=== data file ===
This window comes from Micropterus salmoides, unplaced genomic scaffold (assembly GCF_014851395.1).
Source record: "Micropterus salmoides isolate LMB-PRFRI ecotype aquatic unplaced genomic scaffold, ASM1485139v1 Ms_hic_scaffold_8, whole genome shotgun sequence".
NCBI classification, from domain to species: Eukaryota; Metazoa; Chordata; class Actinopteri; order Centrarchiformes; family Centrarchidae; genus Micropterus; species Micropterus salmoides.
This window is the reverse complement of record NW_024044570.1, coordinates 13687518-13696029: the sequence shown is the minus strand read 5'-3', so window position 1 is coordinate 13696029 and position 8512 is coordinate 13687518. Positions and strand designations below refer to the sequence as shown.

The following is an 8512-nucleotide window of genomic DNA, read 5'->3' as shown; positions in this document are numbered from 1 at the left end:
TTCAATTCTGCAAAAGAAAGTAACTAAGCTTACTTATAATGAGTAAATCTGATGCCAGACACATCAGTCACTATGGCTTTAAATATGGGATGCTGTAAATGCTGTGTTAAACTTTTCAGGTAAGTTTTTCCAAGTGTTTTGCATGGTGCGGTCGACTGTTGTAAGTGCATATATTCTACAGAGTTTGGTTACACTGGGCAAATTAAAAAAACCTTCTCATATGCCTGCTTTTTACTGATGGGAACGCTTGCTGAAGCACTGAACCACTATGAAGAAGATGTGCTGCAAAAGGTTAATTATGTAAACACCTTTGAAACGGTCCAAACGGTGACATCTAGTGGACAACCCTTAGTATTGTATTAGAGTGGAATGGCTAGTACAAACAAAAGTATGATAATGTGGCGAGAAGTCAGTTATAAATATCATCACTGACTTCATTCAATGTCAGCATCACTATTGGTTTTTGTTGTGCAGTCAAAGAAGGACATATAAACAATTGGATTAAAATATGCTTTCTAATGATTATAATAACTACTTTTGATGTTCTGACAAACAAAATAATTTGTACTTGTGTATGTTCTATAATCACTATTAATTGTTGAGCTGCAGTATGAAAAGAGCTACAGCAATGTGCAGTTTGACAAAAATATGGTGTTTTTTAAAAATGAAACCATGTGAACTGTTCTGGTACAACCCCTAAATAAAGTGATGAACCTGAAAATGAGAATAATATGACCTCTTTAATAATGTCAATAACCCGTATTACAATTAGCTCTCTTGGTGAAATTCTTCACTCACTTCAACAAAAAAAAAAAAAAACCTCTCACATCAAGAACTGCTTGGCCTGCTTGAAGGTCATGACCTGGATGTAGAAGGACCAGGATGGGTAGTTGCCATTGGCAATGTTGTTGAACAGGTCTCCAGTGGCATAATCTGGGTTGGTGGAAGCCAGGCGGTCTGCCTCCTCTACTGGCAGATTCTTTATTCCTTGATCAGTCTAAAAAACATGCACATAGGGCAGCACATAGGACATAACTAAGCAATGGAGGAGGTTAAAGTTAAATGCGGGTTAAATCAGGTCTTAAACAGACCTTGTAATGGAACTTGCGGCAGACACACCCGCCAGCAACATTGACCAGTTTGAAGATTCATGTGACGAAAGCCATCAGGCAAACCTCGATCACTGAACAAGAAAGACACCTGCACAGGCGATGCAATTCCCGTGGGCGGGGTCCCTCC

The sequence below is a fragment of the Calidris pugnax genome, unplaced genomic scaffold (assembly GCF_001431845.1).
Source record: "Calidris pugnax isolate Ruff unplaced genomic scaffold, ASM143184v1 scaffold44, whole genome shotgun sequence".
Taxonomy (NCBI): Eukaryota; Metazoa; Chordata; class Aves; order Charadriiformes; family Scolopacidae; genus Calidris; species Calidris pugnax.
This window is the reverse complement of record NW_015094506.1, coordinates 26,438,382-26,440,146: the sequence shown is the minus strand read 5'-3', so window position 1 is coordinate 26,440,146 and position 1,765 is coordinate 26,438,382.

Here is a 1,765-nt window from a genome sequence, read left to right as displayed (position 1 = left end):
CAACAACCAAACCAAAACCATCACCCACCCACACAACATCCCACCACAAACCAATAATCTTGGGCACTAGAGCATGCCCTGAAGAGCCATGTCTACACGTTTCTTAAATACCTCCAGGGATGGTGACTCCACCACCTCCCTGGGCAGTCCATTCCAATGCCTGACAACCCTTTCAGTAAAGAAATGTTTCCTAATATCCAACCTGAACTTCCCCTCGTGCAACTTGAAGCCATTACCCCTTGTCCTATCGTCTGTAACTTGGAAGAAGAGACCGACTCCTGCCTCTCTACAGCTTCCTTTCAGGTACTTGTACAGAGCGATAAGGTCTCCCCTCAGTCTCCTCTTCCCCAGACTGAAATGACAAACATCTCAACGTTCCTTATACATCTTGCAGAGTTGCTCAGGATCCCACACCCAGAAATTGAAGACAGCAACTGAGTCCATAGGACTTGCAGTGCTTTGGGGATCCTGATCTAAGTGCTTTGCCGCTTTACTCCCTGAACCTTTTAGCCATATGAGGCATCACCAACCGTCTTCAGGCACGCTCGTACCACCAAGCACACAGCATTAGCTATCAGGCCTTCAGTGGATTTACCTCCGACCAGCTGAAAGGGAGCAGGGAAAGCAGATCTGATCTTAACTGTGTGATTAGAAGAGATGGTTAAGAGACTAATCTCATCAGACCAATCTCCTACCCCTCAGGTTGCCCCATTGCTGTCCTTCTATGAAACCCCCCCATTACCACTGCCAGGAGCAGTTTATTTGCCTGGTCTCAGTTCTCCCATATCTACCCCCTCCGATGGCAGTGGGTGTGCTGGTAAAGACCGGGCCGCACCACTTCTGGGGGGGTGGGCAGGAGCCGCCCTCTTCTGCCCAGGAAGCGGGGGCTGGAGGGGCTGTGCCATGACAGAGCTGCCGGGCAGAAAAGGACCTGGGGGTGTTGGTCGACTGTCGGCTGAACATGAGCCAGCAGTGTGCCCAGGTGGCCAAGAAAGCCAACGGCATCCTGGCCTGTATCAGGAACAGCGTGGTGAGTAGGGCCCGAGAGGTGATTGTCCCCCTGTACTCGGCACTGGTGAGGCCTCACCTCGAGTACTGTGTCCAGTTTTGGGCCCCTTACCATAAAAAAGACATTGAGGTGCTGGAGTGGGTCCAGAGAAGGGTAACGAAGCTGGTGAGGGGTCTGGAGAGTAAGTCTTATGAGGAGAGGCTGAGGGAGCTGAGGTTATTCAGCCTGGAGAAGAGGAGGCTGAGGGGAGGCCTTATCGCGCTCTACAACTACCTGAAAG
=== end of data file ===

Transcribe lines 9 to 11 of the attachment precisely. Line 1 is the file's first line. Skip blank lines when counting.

Taxonomy (NCBI): Eukaryota; Metazoa; Chordata; class Aves; order Charadriiformes; family Scolopacidae; genus Calidris; species Calidris pugnax.
This window is the reverse complement of record NW_015094506.1, coordinates 26,438,382-26,440,146: the sequence shown is the minus strand read 5'-3', so window position 1 is coordinate 26,440,146 and position 1,765 is coordinate 26,438,382.

Here is a 1,765-nt window from a genome sequence, read left to right as displayed (position 1 = left end):